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Educated, single, looking for love, signs that the times are changing

China Daily | Updated: 2019-08-09 07:23

A young couple poses at "Love Tunnel" in Jiangning district, Nanjing, Jiangsu province, Aug 9, 2016. [Photo/IC]

A survey of those born after 1990 by dating network Qingchunyouyue and the sociology department of Shenzhen University found that most of them living in the first-tier cities were still single. Southern Metropolis Daily comments:

The majority of them said that they would like to get married but they were too busy at work and their social circles were small so they did not meet potential partners. More than half of the men surveyed were willing to use dating networks such as Qingchunyouyue to get introductions, while 62 percent of the women preferred recommendations through relatives or friends.

The reason so many of these highly educated post-1990s adults are still single has something to do with our education model. The exam-oriented education model focuses more on learning knowledge, and ignores cultivating young people's social skills. It means as young adults they are not very adept at communicating with the opposite sex and lack confidence in social interactions. This lack of social interaction with the opposite sex means many young adults have unrealistic notions about love and unrealistic expectations of who their future spouse might be. For instance, the higher the education the more emphasis placed on like-for-like status.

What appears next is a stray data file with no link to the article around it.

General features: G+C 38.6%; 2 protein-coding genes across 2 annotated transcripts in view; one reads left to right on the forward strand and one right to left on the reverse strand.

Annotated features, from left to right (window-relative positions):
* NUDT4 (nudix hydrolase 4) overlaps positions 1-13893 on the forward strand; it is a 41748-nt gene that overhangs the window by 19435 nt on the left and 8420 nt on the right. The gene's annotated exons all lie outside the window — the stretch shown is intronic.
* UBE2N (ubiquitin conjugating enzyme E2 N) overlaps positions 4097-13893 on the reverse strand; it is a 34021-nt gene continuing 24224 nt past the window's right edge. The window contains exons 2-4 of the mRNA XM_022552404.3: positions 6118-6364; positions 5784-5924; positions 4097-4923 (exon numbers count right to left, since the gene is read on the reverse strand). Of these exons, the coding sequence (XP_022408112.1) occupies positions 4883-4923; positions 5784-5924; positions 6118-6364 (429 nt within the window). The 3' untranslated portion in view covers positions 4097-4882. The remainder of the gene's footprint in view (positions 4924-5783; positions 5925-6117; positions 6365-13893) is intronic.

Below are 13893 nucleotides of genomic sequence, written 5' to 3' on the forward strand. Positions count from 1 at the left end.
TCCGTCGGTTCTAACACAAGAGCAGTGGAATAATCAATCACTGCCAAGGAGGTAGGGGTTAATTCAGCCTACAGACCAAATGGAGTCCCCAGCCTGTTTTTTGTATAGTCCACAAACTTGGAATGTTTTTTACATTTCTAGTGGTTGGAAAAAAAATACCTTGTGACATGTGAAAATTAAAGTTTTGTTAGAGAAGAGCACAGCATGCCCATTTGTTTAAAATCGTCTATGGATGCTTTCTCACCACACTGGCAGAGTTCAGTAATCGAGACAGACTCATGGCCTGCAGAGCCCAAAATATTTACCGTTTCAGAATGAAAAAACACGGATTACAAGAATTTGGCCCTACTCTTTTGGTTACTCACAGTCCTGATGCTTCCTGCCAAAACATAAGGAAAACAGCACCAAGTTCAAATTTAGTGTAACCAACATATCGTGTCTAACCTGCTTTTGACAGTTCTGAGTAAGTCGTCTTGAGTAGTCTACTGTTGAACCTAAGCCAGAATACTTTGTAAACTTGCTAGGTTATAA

Meanwhile, some specific professions have become major obstacle to communication with the opposite sex, which is a very modern social phenomenon. For instance, men working in the IT industry are stereotyped as being nerdy.

And there are always media reports about conflicts between the young people and their parents because of different attitudes to marriage, with children preferring to get married and have children later than their parents did. Some are even choosing not to get married or have children.

However, the survey offers some optimism that elder generations are adopting a more accommodating attitude. Parents of the post-1990 generation are usually more open and tolerant of their children's choices compared with the parents of the post-1980 generation. The post-1990 generations face less pressure from their parents to get married and have children than the post-1980 generation did. This is because the average education background of the parents of the post-1990 generation is higher than that of the previous generation, which means their relationships with their children are usually more equal than traditional authoritative parent-child relationship.

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